The narrative of Andy Croft’s verse-novel is basically Hamlet relocated from Elsinore to a dingy flat and playing out against a backdrop of left-wing politics and the Spanish civil war instead of the wasp’s nest of court intrigue. Oh, and written in Pushkin sonnets as opposed to the iambic pentameter. But apart from that, we’re definitely in Hamlet territory as reluctant hero Tod Prince (geddit?) struggles against the nefarious machinations of Claud King (geddit? part two), tries to romance the headstrong Fee (geddit? part three) and deals with unwanted ghostly visitations.
Tod’s a down-on-his-luck writer who hopes his long-gestating biography of 1930s poet Rex Dedman – who, as his name would suggest, is now deceased – will be a critical and financial success. Claud, publisher and rival for the affections of Rex’s wife Trudi, is working on his own memoir and tries to coerce Tod into a version of events designed to bolster his revisionist take on Rex’s life and smooth over a particularly gnarly secret that both men were party to back when they were fighting to protect Spain from Franco’s fascism.
Different stories emerge as first Rex then Trudi visit Tod from beyond the grave, with each character’s version of events taking on a different colouration (think Rashomon conflated with Land and Freedom) but amidst the deceptions, betrayals and bed-hopping, who’s telling the truth and how is Tod meant to arrive at a definitive narrative?
Ghost Writer is an absolute tour de force. By turns a mystery, a love story, a ghost story, a war-time thriller, a political treatise and a satire on the literati, Croft covers more ground in 140 sonnets than most novelists could manage in a 600-page door-stopper. The fact that he keeps the whole thing ticking along so wittily and so readably is the clincher.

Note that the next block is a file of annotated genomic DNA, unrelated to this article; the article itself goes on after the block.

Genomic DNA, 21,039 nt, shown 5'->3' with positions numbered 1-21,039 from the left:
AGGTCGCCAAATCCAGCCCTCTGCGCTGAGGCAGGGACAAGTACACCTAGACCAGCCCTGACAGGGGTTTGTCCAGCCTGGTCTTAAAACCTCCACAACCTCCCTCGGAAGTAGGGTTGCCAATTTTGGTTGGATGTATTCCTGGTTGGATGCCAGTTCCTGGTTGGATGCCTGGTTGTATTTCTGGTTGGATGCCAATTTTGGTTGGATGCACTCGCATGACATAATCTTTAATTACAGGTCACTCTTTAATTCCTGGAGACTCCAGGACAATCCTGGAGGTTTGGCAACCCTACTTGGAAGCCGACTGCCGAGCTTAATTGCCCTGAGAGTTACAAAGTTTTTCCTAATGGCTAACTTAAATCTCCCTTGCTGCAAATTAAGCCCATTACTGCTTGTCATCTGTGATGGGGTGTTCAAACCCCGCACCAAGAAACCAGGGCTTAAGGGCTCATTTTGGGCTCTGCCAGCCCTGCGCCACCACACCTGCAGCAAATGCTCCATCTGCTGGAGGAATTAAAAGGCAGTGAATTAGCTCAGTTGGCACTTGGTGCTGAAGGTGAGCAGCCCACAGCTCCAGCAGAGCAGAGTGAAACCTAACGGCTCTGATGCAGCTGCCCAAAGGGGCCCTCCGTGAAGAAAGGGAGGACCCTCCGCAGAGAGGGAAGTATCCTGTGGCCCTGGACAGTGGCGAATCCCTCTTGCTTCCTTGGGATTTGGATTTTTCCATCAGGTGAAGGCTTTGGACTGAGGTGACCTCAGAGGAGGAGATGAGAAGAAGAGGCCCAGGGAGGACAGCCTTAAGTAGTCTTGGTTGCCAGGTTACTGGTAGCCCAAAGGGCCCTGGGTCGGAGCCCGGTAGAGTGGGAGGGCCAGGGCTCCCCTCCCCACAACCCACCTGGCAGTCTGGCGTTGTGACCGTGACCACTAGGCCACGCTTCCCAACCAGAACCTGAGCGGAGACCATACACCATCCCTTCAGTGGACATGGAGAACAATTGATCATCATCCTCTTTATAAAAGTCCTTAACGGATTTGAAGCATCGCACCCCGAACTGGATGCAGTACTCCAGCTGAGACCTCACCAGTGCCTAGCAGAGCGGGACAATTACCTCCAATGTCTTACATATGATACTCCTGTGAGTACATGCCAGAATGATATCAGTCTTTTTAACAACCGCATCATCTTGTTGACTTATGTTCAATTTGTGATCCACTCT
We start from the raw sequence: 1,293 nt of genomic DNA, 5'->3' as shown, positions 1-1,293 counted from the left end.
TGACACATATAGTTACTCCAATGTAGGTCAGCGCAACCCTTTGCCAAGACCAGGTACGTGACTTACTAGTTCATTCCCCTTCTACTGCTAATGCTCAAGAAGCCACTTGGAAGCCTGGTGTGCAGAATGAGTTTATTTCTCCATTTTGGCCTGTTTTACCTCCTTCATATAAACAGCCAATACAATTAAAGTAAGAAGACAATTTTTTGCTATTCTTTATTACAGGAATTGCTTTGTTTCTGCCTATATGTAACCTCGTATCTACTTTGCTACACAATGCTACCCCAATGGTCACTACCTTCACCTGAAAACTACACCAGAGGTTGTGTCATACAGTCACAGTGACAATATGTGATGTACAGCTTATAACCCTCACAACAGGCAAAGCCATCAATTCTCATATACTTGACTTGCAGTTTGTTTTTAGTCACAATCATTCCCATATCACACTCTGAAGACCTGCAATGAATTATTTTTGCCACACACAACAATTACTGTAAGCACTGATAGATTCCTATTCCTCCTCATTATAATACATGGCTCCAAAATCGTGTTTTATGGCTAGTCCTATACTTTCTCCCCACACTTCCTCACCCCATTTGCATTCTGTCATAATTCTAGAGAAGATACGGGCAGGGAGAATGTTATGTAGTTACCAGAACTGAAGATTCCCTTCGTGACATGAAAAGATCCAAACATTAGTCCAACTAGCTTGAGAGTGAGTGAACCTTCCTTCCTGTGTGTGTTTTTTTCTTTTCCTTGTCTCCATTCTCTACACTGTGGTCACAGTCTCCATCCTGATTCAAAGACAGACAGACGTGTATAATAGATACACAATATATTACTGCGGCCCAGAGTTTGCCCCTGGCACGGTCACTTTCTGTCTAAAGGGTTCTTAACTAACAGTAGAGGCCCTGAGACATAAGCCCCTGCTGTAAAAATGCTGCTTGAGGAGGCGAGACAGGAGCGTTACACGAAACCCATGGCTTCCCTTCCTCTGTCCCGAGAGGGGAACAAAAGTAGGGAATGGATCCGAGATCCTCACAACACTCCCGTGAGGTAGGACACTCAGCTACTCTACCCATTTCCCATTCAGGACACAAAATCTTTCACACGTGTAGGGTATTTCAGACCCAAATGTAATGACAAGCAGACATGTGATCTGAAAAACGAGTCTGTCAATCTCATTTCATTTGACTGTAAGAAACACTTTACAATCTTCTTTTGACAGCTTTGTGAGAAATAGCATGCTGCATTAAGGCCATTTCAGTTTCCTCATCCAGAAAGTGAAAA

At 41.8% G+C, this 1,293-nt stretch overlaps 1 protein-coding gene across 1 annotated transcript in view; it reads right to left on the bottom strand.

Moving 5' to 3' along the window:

See below for Neil Fulwood’s review of Andy Croft’s later book 1948
Q. What do you get if you cross George Orwell’s Nineteen Eighty-Four with the Ealing comedy Passport to Pimlico?
A. Andy Croft’s 1948
Granted, that’s a glib opener for a review, barely scratching the surface of this inventive verse-novel. Let’s dig a little deeper: imagine a complete up-ending of Nineteen Eighty-Four where Winston Smith is a journeyman copper, O’Brien his world-weary boss, and Julia so impossibly chaste that there’s barely a suggestion of sexcrime on young Winston’s radar. Moreover, Croft swaps Orwell’s dystopian future for a rigorously imagined alternative history where a Labour-Communist coalition is the ruling party, the Royal Family have made a swift departure for the colonies, and America is threatening economic sanctions. Nonetheless, London is hosting the 1948 Olympics but murder, dockyard strikes and a glamorous Russian agent threaten to disrupt the opening ceremony.
Okay, that’s the Nineteen Eighty-Four part of it. Onto the Ealing: imagine Passport to Pimlico as a film noir directed by Edward Dmytryk or Jules Dassin, all fog and shadows, car chases, dames, handguns, and the occasional cosh applied to the back of the head.
Now take one final aesthetic leap and imagine the whole wacky confection drizzled with humour and served up as a sequence of 150 Pushkin sonnets. Picking perhaps the most obscure sonnet form available, Croft dazzles with his wit and wordplay, a feat made more impressive in that he doesn’t just narrate the entire seven chapter novel in verse: the dedication, contents page and acknowledgements are also sonnets. This is the kind of showmanship that could easily have been too clever for its own good, but 1948 remains entertaining and immensely readable throughout. If you’re a fan of Orwell, Ealing, contemporary poetry, or just plain curious about the kind of eccentric talent that throws all of these cultural touchstones into the blender, this is essential reading.
Neil Fulwood has published three books on film. He is a member of Nottingham Poetry Society.